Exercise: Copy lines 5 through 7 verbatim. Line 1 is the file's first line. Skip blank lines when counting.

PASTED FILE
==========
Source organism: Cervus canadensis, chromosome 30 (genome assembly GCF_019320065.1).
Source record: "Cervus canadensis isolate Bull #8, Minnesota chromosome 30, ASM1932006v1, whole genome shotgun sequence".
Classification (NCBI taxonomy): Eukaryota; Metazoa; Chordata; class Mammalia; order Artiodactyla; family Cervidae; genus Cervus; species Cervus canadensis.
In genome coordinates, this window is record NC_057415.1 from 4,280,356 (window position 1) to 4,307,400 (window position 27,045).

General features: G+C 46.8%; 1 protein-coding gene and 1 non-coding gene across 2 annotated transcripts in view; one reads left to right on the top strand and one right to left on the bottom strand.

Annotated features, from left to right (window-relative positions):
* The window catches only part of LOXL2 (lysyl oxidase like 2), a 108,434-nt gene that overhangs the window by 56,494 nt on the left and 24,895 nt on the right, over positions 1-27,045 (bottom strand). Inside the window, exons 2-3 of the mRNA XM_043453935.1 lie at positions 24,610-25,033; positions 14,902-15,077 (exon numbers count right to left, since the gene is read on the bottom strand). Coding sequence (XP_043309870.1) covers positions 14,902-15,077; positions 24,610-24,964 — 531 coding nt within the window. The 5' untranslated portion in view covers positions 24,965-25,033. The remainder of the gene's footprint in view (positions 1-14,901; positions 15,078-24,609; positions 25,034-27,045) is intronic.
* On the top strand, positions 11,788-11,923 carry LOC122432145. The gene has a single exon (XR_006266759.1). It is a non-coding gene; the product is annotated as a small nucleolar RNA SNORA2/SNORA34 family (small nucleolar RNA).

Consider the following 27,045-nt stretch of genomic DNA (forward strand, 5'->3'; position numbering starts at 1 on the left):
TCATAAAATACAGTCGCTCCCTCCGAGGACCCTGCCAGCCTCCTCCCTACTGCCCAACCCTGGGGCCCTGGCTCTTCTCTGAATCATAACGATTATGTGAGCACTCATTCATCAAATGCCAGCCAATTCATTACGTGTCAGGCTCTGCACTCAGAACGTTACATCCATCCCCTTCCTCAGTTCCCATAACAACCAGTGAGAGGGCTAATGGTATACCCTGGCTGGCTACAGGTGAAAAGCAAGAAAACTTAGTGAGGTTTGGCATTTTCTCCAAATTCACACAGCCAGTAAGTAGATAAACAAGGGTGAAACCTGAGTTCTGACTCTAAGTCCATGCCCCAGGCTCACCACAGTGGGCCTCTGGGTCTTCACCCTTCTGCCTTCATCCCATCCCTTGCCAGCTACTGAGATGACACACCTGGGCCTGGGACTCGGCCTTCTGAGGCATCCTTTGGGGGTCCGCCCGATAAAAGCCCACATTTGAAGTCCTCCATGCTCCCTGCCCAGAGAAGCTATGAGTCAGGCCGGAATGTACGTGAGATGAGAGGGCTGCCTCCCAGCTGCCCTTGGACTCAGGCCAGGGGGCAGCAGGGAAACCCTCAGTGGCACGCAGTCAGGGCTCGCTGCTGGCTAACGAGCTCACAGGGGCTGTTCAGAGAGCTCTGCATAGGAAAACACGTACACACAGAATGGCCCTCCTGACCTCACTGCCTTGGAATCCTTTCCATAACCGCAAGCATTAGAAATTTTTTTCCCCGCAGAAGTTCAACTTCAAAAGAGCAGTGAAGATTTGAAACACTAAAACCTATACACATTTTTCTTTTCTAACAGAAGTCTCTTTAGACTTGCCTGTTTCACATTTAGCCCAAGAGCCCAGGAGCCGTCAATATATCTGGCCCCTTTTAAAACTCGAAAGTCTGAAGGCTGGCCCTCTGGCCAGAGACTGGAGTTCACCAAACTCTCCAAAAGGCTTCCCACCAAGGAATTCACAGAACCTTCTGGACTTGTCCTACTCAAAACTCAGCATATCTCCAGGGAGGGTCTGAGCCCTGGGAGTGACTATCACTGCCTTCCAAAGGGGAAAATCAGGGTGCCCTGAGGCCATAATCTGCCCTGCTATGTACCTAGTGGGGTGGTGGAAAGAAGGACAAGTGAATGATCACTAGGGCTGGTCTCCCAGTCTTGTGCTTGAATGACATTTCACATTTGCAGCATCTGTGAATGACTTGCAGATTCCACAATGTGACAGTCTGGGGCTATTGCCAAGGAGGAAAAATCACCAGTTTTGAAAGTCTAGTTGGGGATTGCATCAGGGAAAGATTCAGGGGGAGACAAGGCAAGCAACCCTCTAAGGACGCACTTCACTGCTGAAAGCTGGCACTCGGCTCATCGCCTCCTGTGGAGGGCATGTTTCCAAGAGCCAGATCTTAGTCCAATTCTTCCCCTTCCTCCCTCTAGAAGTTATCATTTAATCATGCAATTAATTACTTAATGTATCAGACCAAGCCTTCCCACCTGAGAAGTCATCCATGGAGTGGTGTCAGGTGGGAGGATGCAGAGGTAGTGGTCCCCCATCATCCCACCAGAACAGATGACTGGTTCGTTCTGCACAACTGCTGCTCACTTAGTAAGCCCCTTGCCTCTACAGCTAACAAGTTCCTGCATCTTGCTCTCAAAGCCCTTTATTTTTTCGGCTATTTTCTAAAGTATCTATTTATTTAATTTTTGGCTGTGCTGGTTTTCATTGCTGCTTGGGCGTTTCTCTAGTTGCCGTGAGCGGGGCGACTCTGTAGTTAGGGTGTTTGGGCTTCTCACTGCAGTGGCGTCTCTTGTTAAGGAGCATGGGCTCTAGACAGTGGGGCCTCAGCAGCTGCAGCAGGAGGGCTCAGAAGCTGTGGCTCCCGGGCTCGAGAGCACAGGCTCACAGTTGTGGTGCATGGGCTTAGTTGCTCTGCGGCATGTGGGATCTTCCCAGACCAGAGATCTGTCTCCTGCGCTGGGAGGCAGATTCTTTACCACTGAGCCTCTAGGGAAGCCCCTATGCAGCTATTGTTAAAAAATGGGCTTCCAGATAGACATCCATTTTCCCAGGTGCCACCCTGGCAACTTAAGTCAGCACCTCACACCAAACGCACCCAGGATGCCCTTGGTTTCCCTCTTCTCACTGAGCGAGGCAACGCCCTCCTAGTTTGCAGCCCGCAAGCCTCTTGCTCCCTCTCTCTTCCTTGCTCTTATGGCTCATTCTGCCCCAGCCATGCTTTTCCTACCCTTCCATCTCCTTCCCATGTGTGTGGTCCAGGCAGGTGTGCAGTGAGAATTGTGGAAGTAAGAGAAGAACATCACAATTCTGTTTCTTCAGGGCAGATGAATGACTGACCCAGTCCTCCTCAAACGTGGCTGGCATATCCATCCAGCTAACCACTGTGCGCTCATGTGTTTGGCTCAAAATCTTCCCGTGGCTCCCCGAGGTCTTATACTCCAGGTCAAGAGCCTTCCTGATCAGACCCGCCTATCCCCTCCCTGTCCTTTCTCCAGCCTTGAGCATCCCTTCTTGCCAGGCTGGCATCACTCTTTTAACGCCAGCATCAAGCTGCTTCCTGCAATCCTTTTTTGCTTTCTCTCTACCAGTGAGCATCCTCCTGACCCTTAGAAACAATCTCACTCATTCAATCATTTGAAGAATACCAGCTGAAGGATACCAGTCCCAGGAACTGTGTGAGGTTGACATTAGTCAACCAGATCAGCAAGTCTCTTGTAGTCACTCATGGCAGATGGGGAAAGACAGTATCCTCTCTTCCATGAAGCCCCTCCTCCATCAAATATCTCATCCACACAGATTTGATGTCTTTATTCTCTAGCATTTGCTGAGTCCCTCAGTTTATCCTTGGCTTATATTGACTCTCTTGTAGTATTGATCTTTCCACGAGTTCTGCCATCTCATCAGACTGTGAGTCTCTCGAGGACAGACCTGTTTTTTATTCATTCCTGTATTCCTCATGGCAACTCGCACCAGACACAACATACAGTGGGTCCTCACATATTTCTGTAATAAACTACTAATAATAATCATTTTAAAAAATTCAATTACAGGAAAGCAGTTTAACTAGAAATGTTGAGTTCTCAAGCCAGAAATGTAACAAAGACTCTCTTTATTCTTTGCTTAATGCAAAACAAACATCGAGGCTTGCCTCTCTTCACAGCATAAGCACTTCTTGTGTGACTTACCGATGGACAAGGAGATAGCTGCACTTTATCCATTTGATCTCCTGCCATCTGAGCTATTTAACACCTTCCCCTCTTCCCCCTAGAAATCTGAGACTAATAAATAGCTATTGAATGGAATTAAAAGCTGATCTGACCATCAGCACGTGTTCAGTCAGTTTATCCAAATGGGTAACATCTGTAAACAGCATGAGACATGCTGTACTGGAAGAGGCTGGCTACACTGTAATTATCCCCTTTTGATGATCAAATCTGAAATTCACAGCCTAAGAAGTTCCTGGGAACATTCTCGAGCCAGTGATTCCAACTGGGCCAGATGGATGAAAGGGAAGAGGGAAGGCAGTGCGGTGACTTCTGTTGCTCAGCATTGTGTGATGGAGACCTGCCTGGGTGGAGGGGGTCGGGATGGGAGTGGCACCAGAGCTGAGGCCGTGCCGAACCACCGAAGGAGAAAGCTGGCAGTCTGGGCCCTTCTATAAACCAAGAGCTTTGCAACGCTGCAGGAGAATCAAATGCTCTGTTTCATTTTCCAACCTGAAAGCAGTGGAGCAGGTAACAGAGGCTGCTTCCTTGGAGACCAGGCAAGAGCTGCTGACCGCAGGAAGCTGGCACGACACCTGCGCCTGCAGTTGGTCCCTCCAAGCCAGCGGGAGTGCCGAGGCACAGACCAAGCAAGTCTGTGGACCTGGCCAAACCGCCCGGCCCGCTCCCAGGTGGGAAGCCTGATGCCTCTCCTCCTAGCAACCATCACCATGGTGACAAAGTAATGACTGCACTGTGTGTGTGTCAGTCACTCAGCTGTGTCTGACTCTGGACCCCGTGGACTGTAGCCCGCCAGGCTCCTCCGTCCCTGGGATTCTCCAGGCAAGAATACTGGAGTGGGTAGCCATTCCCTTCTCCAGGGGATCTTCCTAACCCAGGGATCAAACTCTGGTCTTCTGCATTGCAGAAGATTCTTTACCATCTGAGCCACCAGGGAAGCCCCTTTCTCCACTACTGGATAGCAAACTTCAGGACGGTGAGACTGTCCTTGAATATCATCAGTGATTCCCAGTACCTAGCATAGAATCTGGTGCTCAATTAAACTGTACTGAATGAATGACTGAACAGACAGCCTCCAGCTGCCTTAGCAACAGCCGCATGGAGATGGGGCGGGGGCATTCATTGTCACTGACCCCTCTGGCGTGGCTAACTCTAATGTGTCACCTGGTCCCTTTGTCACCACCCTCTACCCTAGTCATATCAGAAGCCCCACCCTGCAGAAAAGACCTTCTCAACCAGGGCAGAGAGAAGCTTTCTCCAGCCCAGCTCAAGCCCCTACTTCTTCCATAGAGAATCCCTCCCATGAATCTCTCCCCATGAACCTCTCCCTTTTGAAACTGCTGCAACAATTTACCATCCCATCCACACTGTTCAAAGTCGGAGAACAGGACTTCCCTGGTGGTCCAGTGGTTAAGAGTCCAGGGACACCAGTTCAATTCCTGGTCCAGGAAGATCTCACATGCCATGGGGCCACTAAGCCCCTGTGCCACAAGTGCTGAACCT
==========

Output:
General features: G+C 46.8%; 1 protein-coding gene and 1 non-coding gene across 2 annotated transcripts in view; one reads left to right on the top strand and one right to left on the bottom strand.

Annotated features, from left to right (window-relative positions):
* The window catches only part of LOXL2 (lysyl oxidase like 2), a 108,434-nt gene that overhangs the window by 56,494 nt on the left and 24,895 nt on the right, over positions 1-27,045 (bottom strand). Inside the window, exons 2-3 of the mRNA XM_043453935.1 lie at positions 24,610-25,033; positions 14,902-15,077 (exon numbers count right to left, since the gene is read on the bottom strand). Coding sequence (XP_043309870.1) covers positions 14,902-15,077; positions 24,610-24,964 — 531 coding nt within the window. The 5' untranslated portion in view covers positions 24,965-25,033. The remainder of the gene's footprint in view (positions 1-14,901; positions 15,078-24,609; positions 25,034-27,045) is intronic.